CHAPTER V. THE TOROWEAP AND UINKARET.
The present chapter will contain an account of a journey from the village Kanab to the Toroweap Valley, and a description of the middle portion of the Grand Cañon; also of the Uinkaret Plateau. Kanab is the usual rallying place and base of operations of the survey in these parts, being located on the only living stream between the Virgen and the Paria.
The first stage of the journey from Kanab to Pipe Spring is an easy one. It leads southwestward to a gap cut through the low Permian terrace, and out into the open beyond. The road, well traveled and casy, then turns westward and at length reaches the springs twenty miles from Kanab. Pipe Spring is situated at the foot of the southernmost promontory of the Vermilion Cliffs, and is famous throughout Southern Utah as a watering place. Its flow is copious and its water is the purest and best throughout that desolate region. Ten years ago the desert spaces outspreading to the southward were covered with abundant grasses, affording rich pasturage to horses and cattle. Today hardly a blade of grass is to be found within ten miles of the spring, unless upon the crags and mesas of the Vermilion Cliffs behind it. The horses and cattle have disappeared, and the bones of many of the latter are bleached upon the plains in front of it. The cause of the failure of pasturage is two fold. There is little doubt that during the last ten or twelve years the climate of the surrounding country has grown more arid. The occasional summer showers which kept the grasses alive seldom come now, and through the long summer and autumn droughts the grasses perished even to their roots before they had time to seed. All of them belong to varieties which reproduce from seed, and whose roots live but three or four years. Even if there had been no drought the feeding of cattle would have impoverished and perhaps wholly destroyed the grass by cropping it clean before the seeds were mature, as has been the case very generally throughout Utah and Nevada.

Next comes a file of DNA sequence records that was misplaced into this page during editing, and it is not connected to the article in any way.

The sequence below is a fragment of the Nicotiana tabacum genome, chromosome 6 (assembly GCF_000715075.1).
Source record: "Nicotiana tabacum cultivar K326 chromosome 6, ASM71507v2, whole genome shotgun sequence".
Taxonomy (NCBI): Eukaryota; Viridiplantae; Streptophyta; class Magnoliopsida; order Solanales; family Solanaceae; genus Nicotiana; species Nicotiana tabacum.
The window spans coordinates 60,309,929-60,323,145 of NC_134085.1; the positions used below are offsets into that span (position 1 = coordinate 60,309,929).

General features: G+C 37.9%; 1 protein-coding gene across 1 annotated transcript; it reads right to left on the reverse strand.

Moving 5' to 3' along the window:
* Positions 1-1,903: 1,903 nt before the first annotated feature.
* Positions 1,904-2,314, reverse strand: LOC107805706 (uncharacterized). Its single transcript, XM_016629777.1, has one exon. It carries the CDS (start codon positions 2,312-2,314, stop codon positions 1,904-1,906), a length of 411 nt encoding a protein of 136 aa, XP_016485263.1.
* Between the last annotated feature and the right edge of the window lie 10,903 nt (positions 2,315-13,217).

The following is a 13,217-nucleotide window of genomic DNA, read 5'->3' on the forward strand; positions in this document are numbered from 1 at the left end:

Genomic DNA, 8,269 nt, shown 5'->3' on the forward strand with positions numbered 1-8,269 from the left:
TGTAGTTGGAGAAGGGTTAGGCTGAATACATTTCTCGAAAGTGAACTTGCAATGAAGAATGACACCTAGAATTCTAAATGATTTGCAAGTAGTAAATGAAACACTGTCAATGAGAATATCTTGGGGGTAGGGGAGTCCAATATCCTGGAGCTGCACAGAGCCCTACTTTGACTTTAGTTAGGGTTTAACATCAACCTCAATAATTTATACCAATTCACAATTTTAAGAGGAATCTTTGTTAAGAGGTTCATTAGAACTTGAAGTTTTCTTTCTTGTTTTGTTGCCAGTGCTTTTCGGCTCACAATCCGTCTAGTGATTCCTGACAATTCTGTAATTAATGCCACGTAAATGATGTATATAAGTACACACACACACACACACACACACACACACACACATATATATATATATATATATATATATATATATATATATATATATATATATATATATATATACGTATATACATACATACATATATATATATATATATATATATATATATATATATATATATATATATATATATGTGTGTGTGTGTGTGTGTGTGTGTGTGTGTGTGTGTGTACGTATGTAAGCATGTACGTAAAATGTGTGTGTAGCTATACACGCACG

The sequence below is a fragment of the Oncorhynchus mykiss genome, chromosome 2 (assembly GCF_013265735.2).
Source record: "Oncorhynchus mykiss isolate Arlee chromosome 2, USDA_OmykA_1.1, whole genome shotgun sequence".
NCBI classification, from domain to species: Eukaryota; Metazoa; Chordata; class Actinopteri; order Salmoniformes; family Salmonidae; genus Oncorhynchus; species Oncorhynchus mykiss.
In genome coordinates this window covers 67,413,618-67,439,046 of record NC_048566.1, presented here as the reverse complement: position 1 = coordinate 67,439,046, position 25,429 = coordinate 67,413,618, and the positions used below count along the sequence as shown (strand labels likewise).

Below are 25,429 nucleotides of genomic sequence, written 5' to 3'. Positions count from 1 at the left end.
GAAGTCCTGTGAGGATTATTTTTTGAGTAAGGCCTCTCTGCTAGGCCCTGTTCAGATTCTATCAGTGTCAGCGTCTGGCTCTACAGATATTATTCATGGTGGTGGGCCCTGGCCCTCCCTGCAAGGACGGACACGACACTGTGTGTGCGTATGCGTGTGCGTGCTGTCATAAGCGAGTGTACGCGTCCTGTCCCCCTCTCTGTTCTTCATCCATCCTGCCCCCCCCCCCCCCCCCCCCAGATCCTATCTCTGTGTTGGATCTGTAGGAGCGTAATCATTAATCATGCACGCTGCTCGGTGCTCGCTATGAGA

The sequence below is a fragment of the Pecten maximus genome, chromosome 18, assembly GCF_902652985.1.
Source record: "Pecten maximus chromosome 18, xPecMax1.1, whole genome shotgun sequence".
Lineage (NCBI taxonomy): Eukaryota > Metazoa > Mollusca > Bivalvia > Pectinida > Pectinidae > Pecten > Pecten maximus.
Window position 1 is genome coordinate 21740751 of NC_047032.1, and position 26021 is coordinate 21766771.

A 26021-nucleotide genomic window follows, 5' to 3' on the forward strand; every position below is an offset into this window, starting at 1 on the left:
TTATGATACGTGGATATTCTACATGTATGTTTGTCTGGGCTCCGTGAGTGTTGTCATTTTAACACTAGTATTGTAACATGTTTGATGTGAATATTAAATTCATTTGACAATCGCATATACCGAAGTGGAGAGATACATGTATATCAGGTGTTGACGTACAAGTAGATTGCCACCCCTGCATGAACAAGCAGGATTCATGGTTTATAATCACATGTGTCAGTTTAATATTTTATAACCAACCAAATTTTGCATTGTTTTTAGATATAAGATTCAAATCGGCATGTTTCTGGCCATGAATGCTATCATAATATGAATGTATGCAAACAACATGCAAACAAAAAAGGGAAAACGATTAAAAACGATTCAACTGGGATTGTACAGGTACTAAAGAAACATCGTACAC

Northeastward the Vermilion Cliffs extend in endless perspective towards Kanab, and beyond to the Paria. Northwestward, with growing magnitude, they extend towards the Virgen, ever forming a mighty background to the picture. To the southward stretches the desert, blank, lifeless, and as expressionless as the sea. For five or six miles south of the Pipe Spring promontory there is a gentle descending slope, and thence onward the surface feebly ascends through a distance of thirty miles to the brink of the Grand Cañon. Thus the range of vision is wide, for we overlook a gentle depression of great extent. Though the general impression conveyed is that of a smooth or slightly modulated country, yet we command a far greater expanse than would be possible among the prairies. To the southeastward the Kaibab looms up, seemingly at no great distance, and to the southwestward the flat roof of Mount Trumbull is more a blue cloud in the horizon. Towards this latter mountain we take a straight course. The first few miles lie across drifting sands bare of all vegetation. The air is like a furnace, but so long as the water holds out the heat is not enervating and brings no lassitude. Everything is calm and still, except here and there a hot whirling blast which sends up a tall, slender column of dust diffusing itself in the air. At a slow pace the sand-hills at length are passed and we enter upon a hard, firm soil, over which we move more rapidly. Just here, and for three or four miles in either direction, the Permian terrace has ben obliterated. It has ben beveled off by erosion and buried beneath the wash brought down from the foot of the Vermillion Cliffs to the northward. But seven miles from Pipe Spring, the Permian terrace springs up out of the earth, scarped by its characteristic cliff. Stretching northwestward it increases in altitude, becoming at last 800 to 1,000 feet high. At its summit is seen the Shinarump conglomerate, of a pale brown color, and beneath are the gorgeous hues of the shales. Nothing can surpass the dense, rich, and almost cloying splendor of the red-brown seen in these shales. They suggest the color of old mahogany, but are much more luminous and quite uniform. Under them are belts of chocolate, slate, lavender, pale Indian red, and white. Very wonderful, too, is the evenness of the bedding, which is brought out in great clearness and sharpness by the etching of minute layers of clays holding selenite. Between the shales and overlying conglomerate careful scrutiny enables us to detect an unconformity by erosion without any unconformity of dip. As stated in a preceding chapter, Mr. Wolcott fixed provisionally the separating horizon between the Permian and Trias at this unconformable contact.
Along the route the vegetation is scanty indeed. Several forms of cactus are seen looking very diseased and mangy, and remnants of low desert shrubs browsed to death by cattle. Yet strangely enough there is one plant and one alone that seems to flourish. It is the common sunflower (Helianthus lenticularis) , found anywhere from Maine to Arizona, and seeming indifferent to the vicissitudes of climate.